The entire list of nominees is as follows: Entertainer of the Year: Garth Brooks, Brooks & Dunn, Alan Jackson, Tim McGraw, and Reba McEntire; Top Male Vocalist: John Berry, Vince Gill, Alan Jackson, Tim McGraw, and George Strait; and Top Female Vocalist: Faith Hill, Patty Loveless, Reba McEntire, Pam Tillis, and Shania Twain.
Top Vocal Group: Alabama, BlackHawk, Diamond Rio, The Mavericks, and Sawyer Brown; and Top Vocal Duet: Baker & Meyers, Brooks & Dunn, George Jones and Tammy Wynette, Shelby Lynne and Faith Hill, and Dolly Parton and Vince Gill.
Top New Male Vocalist: Wade Hayes, David Lee Murphy, and Bryan White; Top New Female Vocalist: Terri Clark, Alison Krauss, and Shania Twain; and Top New Vocal Group or Duet: 4 Runner, Lonestar, and Perfect Stranger.
Single Record of the Year: Shania Twain's "Any Man of Mine," George Strait's "Check Yes Or No," Tim McGraw's "I Like It, I Love It," Faith Hill's "It Matters To Me," and Brooks & Dunn's "You're Gonna Miss Me When I'm Gone"; and Song of the Year: Tim McGraw's "I Like It, I Love It," Tracy Byrd's "The Keeper Of The Stars," John Berry's "Standing On The Edge Of Goodbye," Patty Loveless' "You Don't Even Know Who I Am," and Brooks & Dunn's "You're Gonna Miss Me When I'm Gone."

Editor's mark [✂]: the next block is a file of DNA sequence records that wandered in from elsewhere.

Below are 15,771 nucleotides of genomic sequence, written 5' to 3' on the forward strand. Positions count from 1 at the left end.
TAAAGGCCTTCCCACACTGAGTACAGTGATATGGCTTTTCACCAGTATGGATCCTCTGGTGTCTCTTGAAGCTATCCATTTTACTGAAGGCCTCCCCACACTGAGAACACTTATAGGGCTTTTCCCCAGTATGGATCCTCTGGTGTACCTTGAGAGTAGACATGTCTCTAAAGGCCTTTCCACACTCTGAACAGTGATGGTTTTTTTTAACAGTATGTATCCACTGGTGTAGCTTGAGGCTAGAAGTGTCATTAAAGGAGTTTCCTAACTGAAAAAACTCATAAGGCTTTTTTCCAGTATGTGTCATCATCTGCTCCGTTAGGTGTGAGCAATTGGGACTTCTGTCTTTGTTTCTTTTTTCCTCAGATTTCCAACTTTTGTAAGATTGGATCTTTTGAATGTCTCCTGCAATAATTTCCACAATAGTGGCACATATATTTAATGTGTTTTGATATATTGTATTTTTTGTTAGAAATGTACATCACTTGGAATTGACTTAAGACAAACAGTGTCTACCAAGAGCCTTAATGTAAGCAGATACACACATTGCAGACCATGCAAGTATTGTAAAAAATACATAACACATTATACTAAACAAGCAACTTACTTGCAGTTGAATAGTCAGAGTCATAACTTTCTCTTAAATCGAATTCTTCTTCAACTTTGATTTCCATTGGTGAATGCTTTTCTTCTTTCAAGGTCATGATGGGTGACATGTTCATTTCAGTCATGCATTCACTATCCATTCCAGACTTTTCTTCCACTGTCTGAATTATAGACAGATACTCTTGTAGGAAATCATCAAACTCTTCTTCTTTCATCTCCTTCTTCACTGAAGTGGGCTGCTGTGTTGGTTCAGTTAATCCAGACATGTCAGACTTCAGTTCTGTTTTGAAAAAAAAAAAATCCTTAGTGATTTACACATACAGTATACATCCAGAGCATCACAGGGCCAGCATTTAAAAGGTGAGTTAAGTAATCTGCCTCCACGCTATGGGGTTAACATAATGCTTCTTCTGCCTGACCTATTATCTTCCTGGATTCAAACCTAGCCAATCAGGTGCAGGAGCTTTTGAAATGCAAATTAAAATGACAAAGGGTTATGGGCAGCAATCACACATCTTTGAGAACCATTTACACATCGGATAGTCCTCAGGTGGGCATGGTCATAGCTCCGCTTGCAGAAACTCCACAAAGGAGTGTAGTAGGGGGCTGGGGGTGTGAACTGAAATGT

Album of the Year: Tim McGraw's All I Want, George Strait's Lead On, Brooks & Dunn's Waitin' On Sundown, Patty Loveless' When Fallen Angels Fly, and Shania Twain's The Woman In Me; and Country Video of the Year: Junior Brown's "My Wife Thinks You're Dead," Collin Raye's "Not That Different," John Michael Montgomery's "Sold (The Grundy County Auction Incident)," Travis Tritt's "Tell Me I Was Dreaming," and Jeff Carson's "The Car."
Good luck to all the nominees!
Country music lost its "Queen of Comedy," the homespun country humorist Minnie Pearl on March 4, following a stroke. A previous stroke in 1991 had ended the career Sarah Ophelia Colley Cannon had enjoyed since 1940.
Cannon was born on Oct. 25, 1912 in Centerville, Tenn., the fifth daughter of a well-to-do owner of a lumber business. Following graduation from high school in 1930, Cannon attended Ward-Belmont College in Nashville to become a polished, proper Southern woman. Upon graduation, she taught drama, dance and piano until joining the Wayne P. Sewell Production company as a show director in 1934. This job required the recent graduate to travel to Southern cities and direct local folks in locally sponsored productions.
In 1936, during one of these business trips, Cannon spent time with an Alabama family; she would later base Minnie Pearl on the woman of the house. The colorful Southern mother of 16 children left a lasting impression on Cannon and, out of respect, Sarah Cannon never breathed the name of the Alabama woman. The true origin of Minnie Pearl will never be known.